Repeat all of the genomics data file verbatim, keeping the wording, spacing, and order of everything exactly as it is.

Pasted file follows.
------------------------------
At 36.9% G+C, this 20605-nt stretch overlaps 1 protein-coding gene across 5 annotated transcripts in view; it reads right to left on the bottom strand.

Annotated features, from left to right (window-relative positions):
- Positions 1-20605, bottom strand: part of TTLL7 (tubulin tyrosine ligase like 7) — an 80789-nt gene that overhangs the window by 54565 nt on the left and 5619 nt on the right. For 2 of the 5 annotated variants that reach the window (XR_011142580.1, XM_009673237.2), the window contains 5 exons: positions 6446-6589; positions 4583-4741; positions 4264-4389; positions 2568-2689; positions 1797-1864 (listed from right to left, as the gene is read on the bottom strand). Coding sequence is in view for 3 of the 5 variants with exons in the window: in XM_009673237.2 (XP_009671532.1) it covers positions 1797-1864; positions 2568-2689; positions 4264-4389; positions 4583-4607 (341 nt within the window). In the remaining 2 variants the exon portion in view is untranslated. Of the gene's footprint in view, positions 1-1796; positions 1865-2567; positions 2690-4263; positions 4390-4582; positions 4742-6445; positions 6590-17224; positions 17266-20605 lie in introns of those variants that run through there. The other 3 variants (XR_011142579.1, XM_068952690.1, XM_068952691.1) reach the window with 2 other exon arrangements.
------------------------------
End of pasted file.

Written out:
At 36.9% G+C, this 20605-nt stretch overlaps 1 protein-coding gene across 5 annotated transcripts in view; it reads right to left on the bottom strand.

Annotated features, from left to right (window-relative positions):
- Positions 1-20605, bottom strand: part of TTLL7 (tubulin tyrosine ligase like 7) — an 80789-nt gene that overhangs the window by 54565 nt on the left and 5619 nt on the right. For 2 of the 5 annotated variants that reach the window (XR_011142580.1, XM_009673237.2), the window contains 5 exons: positions 6446-6589; positions 4583-4741; positions 4264-4389; positions 2568-2689; positions 1797-1864 (listed from right to left, as the gene is read on the bottom strand). Coding sequence is in view for 3 of the 5 variants with exons in the window: in XM_009673237.2 (XP_009671532.1) it covers positions 1797-1864; positions 2568-2689; positions 4264-4389; positions 4583-4607 (341 nt within the window). In the remaining 2 variants the exon portion in view is untranslated. Of the gene's footprint in view, positions 1-1796; positions 1865-2567; positions 2690-4263; positions 4390-4582; positions 4742-6445; positions 6590-17224; positions 17266-20605 lie in introns of those variants that run through there. The other 3 variants (XR_011142579.1, XM_068952690.1, XM_068952691.1) reach the window with 2 other exon arrangements.